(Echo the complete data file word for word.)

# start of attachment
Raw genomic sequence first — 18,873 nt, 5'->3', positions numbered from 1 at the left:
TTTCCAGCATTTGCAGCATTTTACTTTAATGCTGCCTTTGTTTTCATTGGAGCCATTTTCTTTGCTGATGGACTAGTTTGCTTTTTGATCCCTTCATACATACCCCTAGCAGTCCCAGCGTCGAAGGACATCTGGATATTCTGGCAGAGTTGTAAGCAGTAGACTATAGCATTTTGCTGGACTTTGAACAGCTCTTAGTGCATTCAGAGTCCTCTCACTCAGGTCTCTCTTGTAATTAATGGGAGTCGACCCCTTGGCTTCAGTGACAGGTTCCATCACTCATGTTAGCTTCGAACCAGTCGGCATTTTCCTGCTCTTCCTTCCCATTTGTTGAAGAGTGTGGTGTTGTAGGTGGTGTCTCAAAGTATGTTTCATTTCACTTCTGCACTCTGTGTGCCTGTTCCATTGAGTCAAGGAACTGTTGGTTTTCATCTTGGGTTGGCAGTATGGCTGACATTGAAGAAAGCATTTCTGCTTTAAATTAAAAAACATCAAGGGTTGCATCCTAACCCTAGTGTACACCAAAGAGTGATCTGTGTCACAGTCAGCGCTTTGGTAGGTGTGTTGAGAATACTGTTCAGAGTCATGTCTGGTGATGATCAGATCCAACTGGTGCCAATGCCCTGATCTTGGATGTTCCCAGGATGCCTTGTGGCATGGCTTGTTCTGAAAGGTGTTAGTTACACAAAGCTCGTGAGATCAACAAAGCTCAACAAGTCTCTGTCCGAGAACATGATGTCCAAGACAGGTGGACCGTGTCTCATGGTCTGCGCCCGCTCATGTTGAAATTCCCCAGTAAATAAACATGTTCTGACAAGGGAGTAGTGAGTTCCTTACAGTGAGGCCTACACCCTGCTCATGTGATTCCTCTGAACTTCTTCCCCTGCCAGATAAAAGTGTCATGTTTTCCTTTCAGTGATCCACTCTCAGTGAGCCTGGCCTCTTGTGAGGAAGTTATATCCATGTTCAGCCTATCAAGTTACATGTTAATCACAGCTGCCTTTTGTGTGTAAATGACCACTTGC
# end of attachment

Raw genomic sequence first — 18,873 nt, 5'->3', positions numbered from 1 at the left:
TTTCCAGCATTTGCAGCATTTTACTTTAATGCTGCCTTTGTTTTCATTGGAGCCATTTTCTTTGCTGATGGACTAGTTTGCTTTTTGATCCCTTCATACATACCCCTAGCAGTCCCAGCGTCGAAGGACATCTGGATATTCTGGCAGAGTTGTAAGCAGTAGACTATAGCATTTTGCTGGACTTTGAACAGCTCTTAGTGCATTCAGAGTCCTCTCACTCAGGTCTCTCTTGTAATTAATGGGAGTCGACCCCTTGGCTTCAGTGACAGGTTCCATCACTCATGTTAGCTTCGAACCAGTCGGCATTTTCCTGCTCTTCCTTCCCATTTGTTGAAGAGTGTGGTGTTGTAGGTGGTGTCTCAAAGTATGTTTCATTTCACTTCTGCACTCTGTGTGCCTGTTCCATTGAGTCAAGGAACTGTTGGTTTTCATCTTGGGTTGGCAGTATGGCTGACATTGAAGAAAGCATTTCTGCTTTAAATTAAAAAACATCAAGGGTTGCATCCTAACCCTAGTGTACACCAAAGAGTGATCTGTGTCACAGTCAGCGCTTTGGTAGGTGTGTTGAGAATACTGTTCAGAGTCATGTCTGGTGATGATCAGATCCAACTGGTGCCAATGCCCTGATCTTGGATGTTCCCAGGATGCCTTGTGGCATGGCTTGTTCTGAAAGGTGTTAGTTACACAAAGCTCGTGAGATCAACAAAGCTCAACAAGTCTCTGTCCGAGAACATGATGTCCAAGACAGGTGGACCGTGTCTCATGGTCTGCGCCCGCTCATGTTGAAATTCCCCAGTAAATAAACATGTTCTGACAAGGGAGTAGTGAGTTCCTTACAGTGAGGCCTACACCCTGCTCATGTGATTCCTCTGAACTTCTTCCCCTGCCAGATAAAAGTGTCATGTTTTCCTTTCAGTGATCCACTCTCAGTGAGCCTGGCCTCTTGTGAGGAAGTTATATCCATGTTCAGCCTATCAAGTTACATGTTAATCACAGCTGCCTTTTGTGTGTAAATGACCACTTGC